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The bottom line

Van Sou Ieng could play a pivotal role in changing the lives of hundreds of thousands of factory workers, yet his allegiance lies with big business

By Sacha Passi
Clashes between garment workers and the local manufacturing industry came to a head in February when three women were shot while protesting for increased bonuses outside their workplace. It was almost five more months before manufacturers and governing bodies agreed to raise the earning potential of a 350,000-strong workforce who each earn a monthly wage of $61, plus bonuses.

The avid businessman holds great sway over Cambodia’s economic ventures, currently heading multiple boards in the business sector, including Golden Sorya Mall, of which he is president, with 180 shops under his authority. As chairman of GMAC, Van Sou Ieng has worked with the government since the trade association’s inception in 1995 to build garment manufacturing into a multi-billion dollar export industry.

As of September 1, the monthly pay package will be adjusted to include additional bonuses of $10 – an extra $3 for employees who complete 26 eight-hour days a month, plus $7 for transport and accommodation – raising potential earnings to $83 per month.
“Regrettably the increase is too small to make any change to the conditions that workers face,” Bent Gehrt, from Worker Rights Consortium, said. “While the industry is booming in Cambodia, workers’ livelihoods have worsened. The new bonus is less than what is already being provided at several factories, so many workers will not see an increase at all.”
As chairman of the Garment Manufacturers Association in Cambodia (GMAC), Van Sou Ieng heads negotiations for the minimum wage of the country’s textile and apparel industry on behalf of the Labour Advisory Committee, a board on which he also sits.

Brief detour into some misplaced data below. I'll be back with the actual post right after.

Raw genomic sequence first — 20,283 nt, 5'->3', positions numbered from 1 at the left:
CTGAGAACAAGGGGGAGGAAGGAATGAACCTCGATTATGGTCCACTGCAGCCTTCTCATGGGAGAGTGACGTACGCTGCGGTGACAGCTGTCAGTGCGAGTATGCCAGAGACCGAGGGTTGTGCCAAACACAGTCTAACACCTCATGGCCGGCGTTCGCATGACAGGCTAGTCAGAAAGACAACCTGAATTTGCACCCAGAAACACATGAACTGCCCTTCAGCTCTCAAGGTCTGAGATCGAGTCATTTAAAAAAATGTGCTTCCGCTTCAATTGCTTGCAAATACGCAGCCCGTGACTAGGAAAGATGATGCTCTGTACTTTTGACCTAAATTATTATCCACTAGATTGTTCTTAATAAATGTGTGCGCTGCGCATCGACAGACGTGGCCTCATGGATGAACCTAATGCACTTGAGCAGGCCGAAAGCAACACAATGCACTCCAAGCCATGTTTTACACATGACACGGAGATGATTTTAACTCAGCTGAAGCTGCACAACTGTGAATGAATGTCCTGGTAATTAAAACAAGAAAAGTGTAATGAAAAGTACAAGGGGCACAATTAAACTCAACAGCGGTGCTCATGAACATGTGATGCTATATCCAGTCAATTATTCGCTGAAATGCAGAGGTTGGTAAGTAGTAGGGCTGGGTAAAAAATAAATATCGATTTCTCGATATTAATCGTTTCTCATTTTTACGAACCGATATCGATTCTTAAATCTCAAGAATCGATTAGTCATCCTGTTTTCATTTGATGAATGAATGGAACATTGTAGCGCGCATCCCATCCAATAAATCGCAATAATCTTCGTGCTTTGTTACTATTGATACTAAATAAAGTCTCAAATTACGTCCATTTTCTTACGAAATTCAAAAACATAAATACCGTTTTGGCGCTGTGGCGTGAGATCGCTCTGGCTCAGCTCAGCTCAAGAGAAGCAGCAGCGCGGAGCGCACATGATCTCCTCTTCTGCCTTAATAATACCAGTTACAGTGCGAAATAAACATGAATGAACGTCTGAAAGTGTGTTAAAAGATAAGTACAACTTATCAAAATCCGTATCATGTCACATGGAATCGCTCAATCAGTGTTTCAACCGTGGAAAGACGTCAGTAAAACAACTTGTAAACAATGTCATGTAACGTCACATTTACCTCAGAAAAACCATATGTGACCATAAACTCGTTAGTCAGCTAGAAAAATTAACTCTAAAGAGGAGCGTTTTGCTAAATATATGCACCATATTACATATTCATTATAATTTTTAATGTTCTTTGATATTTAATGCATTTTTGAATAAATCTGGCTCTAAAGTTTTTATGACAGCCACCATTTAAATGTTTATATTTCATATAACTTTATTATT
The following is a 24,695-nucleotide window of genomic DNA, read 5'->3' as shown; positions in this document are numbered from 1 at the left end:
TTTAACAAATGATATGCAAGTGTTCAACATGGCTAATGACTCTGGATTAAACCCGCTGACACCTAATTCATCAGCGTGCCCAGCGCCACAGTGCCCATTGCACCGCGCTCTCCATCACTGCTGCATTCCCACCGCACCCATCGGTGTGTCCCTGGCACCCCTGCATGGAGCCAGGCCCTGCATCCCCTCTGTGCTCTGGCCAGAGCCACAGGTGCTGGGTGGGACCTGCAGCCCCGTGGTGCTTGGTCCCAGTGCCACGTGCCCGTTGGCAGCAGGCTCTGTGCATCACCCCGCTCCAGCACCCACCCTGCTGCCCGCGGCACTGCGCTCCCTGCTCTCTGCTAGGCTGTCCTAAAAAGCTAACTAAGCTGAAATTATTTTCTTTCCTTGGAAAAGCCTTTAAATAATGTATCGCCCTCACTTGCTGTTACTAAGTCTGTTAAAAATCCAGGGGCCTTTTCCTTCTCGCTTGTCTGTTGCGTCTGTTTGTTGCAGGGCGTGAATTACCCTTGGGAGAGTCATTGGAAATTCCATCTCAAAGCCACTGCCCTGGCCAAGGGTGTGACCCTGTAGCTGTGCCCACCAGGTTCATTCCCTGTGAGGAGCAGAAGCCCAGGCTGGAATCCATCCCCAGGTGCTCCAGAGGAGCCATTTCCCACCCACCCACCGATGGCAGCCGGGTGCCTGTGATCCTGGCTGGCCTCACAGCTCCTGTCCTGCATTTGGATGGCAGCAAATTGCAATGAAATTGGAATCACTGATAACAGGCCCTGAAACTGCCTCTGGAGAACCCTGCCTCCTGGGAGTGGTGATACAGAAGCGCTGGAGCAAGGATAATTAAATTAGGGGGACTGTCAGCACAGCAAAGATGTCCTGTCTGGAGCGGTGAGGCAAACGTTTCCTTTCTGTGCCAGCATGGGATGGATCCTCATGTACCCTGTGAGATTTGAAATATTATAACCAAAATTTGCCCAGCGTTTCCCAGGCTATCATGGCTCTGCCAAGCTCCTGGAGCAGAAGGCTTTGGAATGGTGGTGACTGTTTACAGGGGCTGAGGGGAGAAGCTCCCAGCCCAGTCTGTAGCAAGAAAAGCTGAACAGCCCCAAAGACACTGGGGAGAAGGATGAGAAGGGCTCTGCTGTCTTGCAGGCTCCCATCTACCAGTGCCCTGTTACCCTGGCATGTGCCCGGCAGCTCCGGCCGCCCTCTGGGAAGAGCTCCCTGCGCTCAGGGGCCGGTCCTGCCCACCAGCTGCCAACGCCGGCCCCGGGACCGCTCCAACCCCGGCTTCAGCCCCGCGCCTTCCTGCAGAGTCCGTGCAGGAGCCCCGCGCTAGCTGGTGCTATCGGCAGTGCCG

As one of Cambodia’s leading export sectors, Van Sou Ieng’s role in guiding the garment industry back from a loss of investor funding during the global financial crisis of 2009 has been pivotal. “Labour costs are a significant share of production costs and Cambodia’s relatively low wages in the region have played a significant role in attracting foreign investment,” said Raymond Robertson, an economist from the Centre for Global Development.
While the local garment industry grew by 33% in 2011, with exports to the US contributing more than $2 billion to the sector and accounting for more than half of the sector’s yearly takings, so too did the number of garment worker strikes. “Workers need to earn enough to survive, provide and save for the future, but policies that ignore market forces rarely work out well,” Robertson said. “Both labour and factories need to consider the potential adverse effects strife has on the investors’ point of view. Buyers may consider labour strife to increase risk, and most buyers and investors prefer to avoid risk.”
From November to April, demonstrations for better wages and worker rights doubled compared to the previous reporting period, according to the International Labour Organisation. More than 36,000 disgruntled factory workers have taken to the streets in protest. “Workers simply have no alternative but to strike,” Gehrt said. “Only when the level of strikes is reaching a crisis level for the industry [does] GMAC become willing to negotiate. This time is no different.”
As one of the most active trade associations in the country, GMAC is heavily invested in influencing the policy and legal environment to ensure it is conducive for growth and development of the industry. Over the past five years, GMAC has aggressively pursued changes to replace unlimited duration contracts with short-term contracts, making it easier to dismiss factory employees without grounds – including pregnant women – as well as mass firing workers who participate in strikes. “These concerns could destroy industry image as well as Cambodia’s national reputation in a global market,” Mouen Tola, from the Community Legal Education Centre, said.
Without the support of the international community changes to the industry will remain marginal. Yet despite human rights concerns for workers, the bottom line remains the driving force for industry change both on the ground and internationally, with Van Sou Ieng ultimately sitting in a position with little room to move when it comes to wage hikes.
“Even if GMAC wanted to provide a living wage to its workers it would not be possible alone,” Gehrt said. “Providing living wages requires buyers to adjust their prices paid to factories upward to make this sustainable and, right now, unfortunately, industry practice is the opposite.”

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